The Road to the Kentucky Derby is well underway, with many of the leading contenders for the famous race having already appeared on a racecourse in some capacity.
The field for the Derby this year will be made up runners that finish in the top places on the leaderboard following the prep races.
Following the action in the prep races is essential for all bettors that are looking to make a wager on the opening leg of the Triple Crown. TwinSpires has a complete list for you to follow the action: https://www.twinspires.com/kentuckyderby/road-to-the-derby/
However, which prep races have proven most successful when it comes to finding the winner of the Kentucky Derby?
There have been few more successful prep races on the Road to the Kentucky Derby throughout history than the Florida Derby. It has produced a total of 21 Triple Crown winners, which includes 15 that have followed up in the race at Churchill Downs.
The Florida Derby is staged annually in late March or early April, giving runners the perfect amount of time to recover before lining up in the opening leg of the Triple Crown. This race covers a total distance of 1 1/8 miles, and it also boasts a healthy purse of $1 million.
The Florida Derby was a significant race on the prep series last year, with Forte holding off Mage to land success. However, bigger glory would come for the runner-up, who landed success in the Derby just four weeks later. Other notable winners of the race in recent seasons include White Abarrio, who scored in the Breeders’ Cup Classic at the end of last season.
Historically, the Wood Memorial is one of the key Kentucky Derby preps, with eleven winners of the Grade 2 at Aqueduct following up with success at Churchill Downs between 1930 and 2000.
However, the success achieved by the race has significantly decreased since the turn of the millennium, with no winners of the race coming from the prep. But, that has been down to misfortunate more so than anything else, with talented runners such as Toby’s Corner and I Want Revenge missing the Triple Crown race due to injury.
However, the race has produced some solid runners in other Triple Crown races in recent seasons, including 2022 victor Mo Donegal, who later landed victory in the Belmont Stakes. But, the prep race may be most famous for a Triple Crown winner that couldn’t land victory, as Secretariat famously finished third in the 1973 running of the race.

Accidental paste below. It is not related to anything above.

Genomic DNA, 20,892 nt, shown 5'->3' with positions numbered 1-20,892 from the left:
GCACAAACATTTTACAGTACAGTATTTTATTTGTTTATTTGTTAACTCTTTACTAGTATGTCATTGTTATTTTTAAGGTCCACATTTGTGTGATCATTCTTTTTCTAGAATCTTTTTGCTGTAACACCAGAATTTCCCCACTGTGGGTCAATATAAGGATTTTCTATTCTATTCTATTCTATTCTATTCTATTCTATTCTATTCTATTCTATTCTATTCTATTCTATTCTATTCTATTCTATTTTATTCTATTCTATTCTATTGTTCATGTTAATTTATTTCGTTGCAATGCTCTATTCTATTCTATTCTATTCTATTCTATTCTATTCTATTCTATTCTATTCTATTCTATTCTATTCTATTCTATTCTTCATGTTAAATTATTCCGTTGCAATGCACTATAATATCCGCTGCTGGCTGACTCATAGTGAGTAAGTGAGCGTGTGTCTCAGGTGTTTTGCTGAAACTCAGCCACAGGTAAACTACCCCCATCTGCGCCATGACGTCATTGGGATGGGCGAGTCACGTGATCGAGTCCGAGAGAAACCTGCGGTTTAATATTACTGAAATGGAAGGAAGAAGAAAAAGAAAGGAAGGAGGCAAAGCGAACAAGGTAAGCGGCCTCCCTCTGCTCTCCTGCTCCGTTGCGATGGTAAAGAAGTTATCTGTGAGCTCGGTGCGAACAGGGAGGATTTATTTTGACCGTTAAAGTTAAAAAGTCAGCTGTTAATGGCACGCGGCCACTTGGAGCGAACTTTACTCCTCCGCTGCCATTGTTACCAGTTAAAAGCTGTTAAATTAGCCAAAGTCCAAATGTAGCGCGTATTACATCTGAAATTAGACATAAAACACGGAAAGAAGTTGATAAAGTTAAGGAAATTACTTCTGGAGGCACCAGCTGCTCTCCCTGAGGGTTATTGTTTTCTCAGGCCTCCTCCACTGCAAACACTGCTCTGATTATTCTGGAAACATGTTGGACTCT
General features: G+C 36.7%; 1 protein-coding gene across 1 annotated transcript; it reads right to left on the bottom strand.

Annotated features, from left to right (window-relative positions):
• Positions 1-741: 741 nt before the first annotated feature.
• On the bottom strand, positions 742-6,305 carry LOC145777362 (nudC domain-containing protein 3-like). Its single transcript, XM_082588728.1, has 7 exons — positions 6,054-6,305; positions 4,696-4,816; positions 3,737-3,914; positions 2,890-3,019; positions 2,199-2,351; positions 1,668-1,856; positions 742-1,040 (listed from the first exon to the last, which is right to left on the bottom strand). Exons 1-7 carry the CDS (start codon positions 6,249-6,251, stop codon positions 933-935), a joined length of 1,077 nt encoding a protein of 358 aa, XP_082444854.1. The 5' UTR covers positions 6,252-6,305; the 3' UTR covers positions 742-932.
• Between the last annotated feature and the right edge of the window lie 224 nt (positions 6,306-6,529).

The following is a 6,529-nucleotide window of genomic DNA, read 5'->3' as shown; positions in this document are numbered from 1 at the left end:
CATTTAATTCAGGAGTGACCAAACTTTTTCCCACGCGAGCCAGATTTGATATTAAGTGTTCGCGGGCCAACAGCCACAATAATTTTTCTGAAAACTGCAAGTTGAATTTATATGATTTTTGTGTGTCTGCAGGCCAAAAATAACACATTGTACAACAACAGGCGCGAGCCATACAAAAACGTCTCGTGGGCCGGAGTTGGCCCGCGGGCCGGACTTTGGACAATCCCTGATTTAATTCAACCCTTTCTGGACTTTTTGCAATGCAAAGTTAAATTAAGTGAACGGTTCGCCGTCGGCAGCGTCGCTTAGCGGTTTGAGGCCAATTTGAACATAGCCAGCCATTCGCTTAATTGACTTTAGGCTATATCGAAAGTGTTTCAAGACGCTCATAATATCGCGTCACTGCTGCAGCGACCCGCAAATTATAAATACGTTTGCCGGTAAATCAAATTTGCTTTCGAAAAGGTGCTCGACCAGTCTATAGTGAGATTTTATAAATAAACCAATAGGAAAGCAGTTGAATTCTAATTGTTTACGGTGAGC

Santa Anita Derby
The Santa Anita Derby is one of the key final prep races before the Kentucky Derby, with the race typically having a major impact on the top of the betting for the Triple Crown race.
Since the start of 2013, this race has offered the winning runner 100 points, therefore securing a place in the field at Churchill Downs. Since it was introduced to the racing calendar in 1935, it has proven a popular race for the future Derby winner, with ten victors later landing victory at Churchill Downs. It could also be worth examining horses that don’t win the race, with seven losing runners in the race at Santa Anita Park landing victory in the Derby.
Winning Colors made history in 1988 by becoming the first filly to win both the Santa Anita Derby and Kentucky Derby. Other famous winners of both races include Affirmed and Justify. However, success in the race in recent seasons has been harder to achieve, with last year’s victory Practical Move being scratched just a few days before the Derby.
The Kentucky Derby is one of the world’s biggest races, and due to that, there is prep races to be staged outside of the United States. The standout race, which offers a runner an automatic start in the race at Churchill Downs, is the UAE Derby.
This race is staged annually on Dubai World Cup Night, and it is a Group 2 affair at Meydan. It has been staged since 2000, with the field competing over a distance of 1 3/16 miles for a share of $2.5 million. The winner of this race hasn’t yet won the Derby, but it hasn’t stopped connections from making the journey to Churchill Downs. Mendelssohn was a rare European challenger in 2018 for Aidan O’Brien, but he finished last.
Crown Pride was one of the first Japanese raiders to plot a race in the U.S., and he finished back in the field in 13th and 18 lengths behind Rich Strike. Derma Sotogake was one of the best international raiders in recent memory, finishing sixth in May last year. However, he showed his prowess on the dirt later in the season after finishing just a length behind White Abarrio in the Breeders’ Cup Classic at Santa Anita.